A woman at the Carlyle book club last week posed a good question. In my book, I write about a waitress, Cheryl, who fascinated me. I spent a lot of time at the cafe where Cheryl worked because that’s where Dad and Mom took their frequent work breaks.
The woman at the book club wanted to know if my observations about Cheryl that I write about occurred at the time I knew Cheryl, or if they came about during the writing process. I was young when I knew Cheryl, about 7 or 8 years old. But my observations I had of her occurred during that time.
The observations are sharp and detailed, so I can see where someone might question how a young girl could formulate those ideas. But one thing I had on my side was time. Lots of time. And nothing else to do but to watch and observe.
I spent a lot of time with just my parents. I’m the youngest in my family, trailing my sister by nine years and my brother by seven. They were already doing their own teenage things, either at work or with friends or just staying home, when Mom and Dad and I would go somewhere. We lived in the country, so I didn’t have a neighborhood of kids to hang out with.
I tagged along with Mom and Dad to coffee breaks, errands, and visits with their friends or relatives. I was in an adult world more often than not. When you’re a kid in an adult world with nothing else to do, you sit there quietly and watch everyone around you. You formulate questions you would ask and wonder about their lives. You watch how the adults interact with each other and pick up on little clues. Even if you’re too young to fully understand body language, you sense the nature of relationships and can tell when something seems odd. I was watching, watching, watching. It’s no wonder I became a journalist; I honed a curiosity about people from a young age.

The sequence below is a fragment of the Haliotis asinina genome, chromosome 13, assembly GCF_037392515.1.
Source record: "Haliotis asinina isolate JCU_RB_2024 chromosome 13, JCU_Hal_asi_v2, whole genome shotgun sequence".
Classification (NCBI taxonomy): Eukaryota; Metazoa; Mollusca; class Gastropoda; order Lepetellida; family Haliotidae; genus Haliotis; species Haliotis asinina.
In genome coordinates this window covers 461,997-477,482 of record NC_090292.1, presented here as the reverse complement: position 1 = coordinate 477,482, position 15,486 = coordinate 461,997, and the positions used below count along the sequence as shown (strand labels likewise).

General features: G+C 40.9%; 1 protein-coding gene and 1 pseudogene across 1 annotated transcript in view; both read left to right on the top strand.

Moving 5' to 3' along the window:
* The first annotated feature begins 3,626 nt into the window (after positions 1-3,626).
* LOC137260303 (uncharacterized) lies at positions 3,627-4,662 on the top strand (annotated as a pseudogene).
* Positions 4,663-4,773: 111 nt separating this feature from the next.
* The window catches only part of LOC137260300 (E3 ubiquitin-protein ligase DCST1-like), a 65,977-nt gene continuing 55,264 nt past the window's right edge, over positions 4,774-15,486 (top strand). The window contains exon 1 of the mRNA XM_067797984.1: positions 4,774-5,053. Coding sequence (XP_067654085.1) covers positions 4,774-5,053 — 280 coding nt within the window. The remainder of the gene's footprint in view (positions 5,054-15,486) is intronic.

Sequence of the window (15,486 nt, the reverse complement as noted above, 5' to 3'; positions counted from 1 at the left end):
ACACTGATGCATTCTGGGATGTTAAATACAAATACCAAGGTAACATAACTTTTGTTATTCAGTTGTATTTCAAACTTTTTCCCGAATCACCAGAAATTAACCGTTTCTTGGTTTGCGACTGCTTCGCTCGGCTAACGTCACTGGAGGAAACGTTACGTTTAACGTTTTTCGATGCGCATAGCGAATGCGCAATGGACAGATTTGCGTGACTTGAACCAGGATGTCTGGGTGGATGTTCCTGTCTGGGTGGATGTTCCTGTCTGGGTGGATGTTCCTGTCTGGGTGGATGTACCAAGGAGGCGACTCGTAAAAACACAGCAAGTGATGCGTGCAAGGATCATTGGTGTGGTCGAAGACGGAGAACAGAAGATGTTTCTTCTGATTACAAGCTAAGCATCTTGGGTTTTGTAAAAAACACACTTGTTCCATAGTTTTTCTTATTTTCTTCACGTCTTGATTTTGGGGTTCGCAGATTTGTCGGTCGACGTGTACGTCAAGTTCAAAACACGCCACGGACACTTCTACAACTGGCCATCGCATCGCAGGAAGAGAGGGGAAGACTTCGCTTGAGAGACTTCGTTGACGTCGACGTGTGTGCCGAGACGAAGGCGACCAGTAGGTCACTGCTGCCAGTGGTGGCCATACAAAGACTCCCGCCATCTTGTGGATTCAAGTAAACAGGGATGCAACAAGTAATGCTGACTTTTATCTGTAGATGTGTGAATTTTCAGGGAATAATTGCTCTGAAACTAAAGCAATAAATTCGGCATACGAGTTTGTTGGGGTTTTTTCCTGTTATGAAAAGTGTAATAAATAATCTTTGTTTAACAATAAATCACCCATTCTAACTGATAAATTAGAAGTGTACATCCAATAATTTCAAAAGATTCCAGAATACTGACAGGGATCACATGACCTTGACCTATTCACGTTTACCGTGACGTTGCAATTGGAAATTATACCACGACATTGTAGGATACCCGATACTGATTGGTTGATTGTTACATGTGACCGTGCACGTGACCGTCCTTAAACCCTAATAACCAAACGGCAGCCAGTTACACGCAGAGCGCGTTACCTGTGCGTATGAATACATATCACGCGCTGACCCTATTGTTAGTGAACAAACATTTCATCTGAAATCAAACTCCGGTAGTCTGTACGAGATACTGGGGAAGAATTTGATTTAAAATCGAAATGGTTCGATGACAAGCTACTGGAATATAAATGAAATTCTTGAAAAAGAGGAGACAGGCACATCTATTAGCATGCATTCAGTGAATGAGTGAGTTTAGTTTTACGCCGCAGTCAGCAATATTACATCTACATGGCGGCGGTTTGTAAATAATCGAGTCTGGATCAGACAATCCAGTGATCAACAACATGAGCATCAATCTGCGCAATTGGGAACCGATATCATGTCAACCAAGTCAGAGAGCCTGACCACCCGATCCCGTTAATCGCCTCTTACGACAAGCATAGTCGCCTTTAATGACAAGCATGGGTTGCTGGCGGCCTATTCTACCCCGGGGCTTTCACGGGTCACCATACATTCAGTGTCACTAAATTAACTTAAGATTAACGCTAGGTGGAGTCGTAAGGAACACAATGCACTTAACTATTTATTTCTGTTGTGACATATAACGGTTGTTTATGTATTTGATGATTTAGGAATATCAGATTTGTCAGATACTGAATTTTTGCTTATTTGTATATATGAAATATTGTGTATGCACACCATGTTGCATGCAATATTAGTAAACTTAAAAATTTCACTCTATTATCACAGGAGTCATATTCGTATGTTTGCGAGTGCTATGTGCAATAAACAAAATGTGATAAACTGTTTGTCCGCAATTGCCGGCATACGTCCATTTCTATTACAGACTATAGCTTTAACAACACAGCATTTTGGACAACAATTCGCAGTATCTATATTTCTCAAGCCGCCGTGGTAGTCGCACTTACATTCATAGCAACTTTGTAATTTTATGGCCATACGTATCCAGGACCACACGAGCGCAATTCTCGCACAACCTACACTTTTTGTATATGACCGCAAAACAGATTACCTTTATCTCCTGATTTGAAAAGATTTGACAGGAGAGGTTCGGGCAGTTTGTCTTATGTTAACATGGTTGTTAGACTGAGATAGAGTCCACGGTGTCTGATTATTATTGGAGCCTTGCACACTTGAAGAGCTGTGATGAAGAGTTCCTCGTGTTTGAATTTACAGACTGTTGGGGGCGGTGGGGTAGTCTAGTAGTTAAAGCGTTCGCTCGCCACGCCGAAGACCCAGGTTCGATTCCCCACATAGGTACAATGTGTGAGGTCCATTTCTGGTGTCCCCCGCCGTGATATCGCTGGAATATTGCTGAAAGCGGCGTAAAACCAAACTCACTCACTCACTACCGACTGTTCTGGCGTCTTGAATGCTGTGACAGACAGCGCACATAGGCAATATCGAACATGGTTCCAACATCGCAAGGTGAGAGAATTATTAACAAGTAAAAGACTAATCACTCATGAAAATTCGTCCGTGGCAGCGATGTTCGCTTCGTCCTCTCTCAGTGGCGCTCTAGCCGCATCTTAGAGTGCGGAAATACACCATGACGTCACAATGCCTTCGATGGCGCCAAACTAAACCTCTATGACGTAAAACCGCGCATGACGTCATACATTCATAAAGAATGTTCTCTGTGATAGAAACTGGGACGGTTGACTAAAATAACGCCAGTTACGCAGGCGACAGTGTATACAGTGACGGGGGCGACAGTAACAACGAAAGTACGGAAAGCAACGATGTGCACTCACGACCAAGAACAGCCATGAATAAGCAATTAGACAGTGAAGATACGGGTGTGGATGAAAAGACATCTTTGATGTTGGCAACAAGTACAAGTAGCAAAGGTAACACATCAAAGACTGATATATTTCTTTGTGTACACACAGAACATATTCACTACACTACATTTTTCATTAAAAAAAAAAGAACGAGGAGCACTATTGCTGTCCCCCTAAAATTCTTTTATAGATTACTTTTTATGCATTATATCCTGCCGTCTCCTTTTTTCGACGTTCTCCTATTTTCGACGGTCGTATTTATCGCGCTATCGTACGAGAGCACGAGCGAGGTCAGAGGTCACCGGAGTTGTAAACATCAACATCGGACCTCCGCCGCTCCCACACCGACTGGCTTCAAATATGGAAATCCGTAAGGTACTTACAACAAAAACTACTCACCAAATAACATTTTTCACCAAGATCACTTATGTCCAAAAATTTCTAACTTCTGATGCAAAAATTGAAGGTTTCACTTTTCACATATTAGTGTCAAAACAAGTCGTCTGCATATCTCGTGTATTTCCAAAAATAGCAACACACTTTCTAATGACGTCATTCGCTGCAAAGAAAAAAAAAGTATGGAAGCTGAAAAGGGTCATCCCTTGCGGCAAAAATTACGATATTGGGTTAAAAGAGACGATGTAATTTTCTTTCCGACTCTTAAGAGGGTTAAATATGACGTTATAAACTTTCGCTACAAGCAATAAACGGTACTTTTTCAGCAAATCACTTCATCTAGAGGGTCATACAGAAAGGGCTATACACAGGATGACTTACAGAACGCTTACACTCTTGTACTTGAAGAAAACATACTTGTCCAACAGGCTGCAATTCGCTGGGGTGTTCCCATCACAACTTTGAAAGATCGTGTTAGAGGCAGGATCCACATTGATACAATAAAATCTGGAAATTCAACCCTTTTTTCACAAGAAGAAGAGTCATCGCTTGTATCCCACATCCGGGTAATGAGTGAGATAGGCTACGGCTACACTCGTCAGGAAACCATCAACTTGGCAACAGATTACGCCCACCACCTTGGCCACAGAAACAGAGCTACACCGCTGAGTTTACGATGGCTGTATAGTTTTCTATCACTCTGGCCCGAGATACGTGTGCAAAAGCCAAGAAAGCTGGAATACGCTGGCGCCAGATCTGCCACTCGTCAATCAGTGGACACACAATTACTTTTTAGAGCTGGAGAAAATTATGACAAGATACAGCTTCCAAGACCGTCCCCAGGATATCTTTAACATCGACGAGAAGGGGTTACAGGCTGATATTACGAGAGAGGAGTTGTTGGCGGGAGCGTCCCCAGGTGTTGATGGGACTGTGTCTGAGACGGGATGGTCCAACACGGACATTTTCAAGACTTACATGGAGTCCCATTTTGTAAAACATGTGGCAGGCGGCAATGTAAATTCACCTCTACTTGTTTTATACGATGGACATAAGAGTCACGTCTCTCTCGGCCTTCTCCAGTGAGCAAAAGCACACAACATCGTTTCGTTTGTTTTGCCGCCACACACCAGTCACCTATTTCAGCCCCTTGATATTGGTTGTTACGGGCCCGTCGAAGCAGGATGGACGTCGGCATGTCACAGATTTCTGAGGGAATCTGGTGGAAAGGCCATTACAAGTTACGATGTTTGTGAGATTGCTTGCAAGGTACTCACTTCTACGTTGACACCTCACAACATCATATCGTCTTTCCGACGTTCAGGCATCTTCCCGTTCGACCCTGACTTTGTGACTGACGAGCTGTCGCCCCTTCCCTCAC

How many kids these days are inserted into adult worlds? A world in which they are expected to sit quietly and entertain themselves with their own minds. If I were a kid today, my parents would probably plop a phone or tablet into my hands while they went about their socializing. I’d be tuned out of the world and tuned into my own little world of games and social networking. I’d have something to “occupy” me, something other than my mind and imagination.
If I ever was bored, too bad. I piped up on occasion, but in no short order it became clear that I was to be patient and sit quietly until the adults were done with their business. I learned respect and also learned that I wasn’t the center of the world. I learned that I always didn’t get to do what I wanted to do. So I could either put up a fuss, or just accept it and find something constructive to do with my time. Are kids today learning to nurture contentment in quiet time? And if not, at what cost?